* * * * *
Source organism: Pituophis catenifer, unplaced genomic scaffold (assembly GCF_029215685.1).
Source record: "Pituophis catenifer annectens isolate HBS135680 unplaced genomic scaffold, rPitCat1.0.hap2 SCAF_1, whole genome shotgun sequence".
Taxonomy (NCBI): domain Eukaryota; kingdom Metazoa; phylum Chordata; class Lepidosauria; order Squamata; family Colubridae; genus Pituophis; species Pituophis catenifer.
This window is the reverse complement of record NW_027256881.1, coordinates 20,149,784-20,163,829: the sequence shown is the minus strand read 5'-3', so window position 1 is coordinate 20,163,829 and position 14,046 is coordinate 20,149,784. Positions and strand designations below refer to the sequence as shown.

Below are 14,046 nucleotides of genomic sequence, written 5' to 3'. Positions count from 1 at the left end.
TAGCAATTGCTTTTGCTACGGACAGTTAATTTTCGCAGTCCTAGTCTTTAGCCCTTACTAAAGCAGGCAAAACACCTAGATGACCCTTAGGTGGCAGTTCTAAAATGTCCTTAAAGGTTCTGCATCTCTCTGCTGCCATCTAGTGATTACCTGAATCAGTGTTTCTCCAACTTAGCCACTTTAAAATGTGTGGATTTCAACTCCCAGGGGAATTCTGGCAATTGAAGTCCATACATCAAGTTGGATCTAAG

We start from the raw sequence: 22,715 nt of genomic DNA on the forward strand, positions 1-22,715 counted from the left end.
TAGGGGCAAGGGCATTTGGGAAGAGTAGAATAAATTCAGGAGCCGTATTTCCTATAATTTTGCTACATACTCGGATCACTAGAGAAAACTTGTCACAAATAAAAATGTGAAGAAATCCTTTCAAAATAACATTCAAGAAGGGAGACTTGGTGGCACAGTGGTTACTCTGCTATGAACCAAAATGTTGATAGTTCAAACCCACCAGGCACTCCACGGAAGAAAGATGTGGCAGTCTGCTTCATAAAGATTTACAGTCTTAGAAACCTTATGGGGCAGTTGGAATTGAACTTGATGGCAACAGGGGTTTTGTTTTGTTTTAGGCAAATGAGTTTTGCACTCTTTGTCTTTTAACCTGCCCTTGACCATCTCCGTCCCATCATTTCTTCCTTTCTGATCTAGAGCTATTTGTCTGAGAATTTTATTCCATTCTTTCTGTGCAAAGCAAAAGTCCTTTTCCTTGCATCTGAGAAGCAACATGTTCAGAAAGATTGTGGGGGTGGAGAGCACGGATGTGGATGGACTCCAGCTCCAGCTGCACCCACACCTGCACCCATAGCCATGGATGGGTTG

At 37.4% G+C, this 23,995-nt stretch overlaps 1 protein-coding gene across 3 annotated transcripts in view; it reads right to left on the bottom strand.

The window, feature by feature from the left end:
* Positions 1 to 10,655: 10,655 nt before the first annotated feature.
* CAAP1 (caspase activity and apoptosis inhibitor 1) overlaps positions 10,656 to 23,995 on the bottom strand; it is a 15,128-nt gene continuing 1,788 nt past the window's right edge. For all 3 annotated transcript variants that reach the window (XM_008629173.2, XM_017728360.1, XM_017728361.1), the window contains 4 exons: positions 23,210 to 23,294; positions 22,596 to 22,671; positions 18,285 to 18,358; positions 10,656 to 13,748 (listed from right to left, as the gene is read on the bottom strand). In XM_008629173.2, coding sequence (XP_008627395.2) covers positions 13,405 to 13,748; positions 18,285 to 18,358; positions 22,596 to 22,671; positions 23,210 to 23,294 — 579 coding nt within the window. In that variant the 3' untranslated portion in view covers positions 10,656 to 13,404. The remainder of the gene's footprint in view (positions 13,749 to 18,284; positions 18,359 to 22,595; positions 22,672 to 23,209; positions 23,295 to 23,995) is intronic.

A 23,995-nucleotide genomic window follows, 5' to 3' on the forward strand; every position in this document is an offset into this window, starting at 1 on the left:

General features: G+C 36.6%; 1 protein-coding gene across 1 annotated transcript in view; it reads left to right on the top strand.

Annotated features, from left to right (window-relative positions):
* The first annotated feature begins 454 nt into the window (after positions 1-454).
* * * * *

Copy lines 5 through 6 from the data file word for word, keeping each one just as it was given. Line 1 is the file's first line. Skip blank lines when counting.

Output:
Below are 14,046 nucleotides of genomic sequence, written 5' to 3'. Positions count from 1 at the left end.
TAGCAATTGCTTTTGCTACGGACAGTTAATTTTCGCAGTCCTAGTCTTTAGCCCTTACTAAAGCAGGCAAAACACCTAGATGACCCTTAGGTGGCAGTTCTAAAATGTCCTTAAAGGTTCTGCATCTCTCTGCTGCCATCTAGTGATTACCTGAATCAGTGTTTCTCCAACTTAGCCACTTTAAAATGTGTGGATTTCAACTCCCAGGGGAATTCTGGCAATTGAAGTCCATACATCAAGTTGGATCTAAG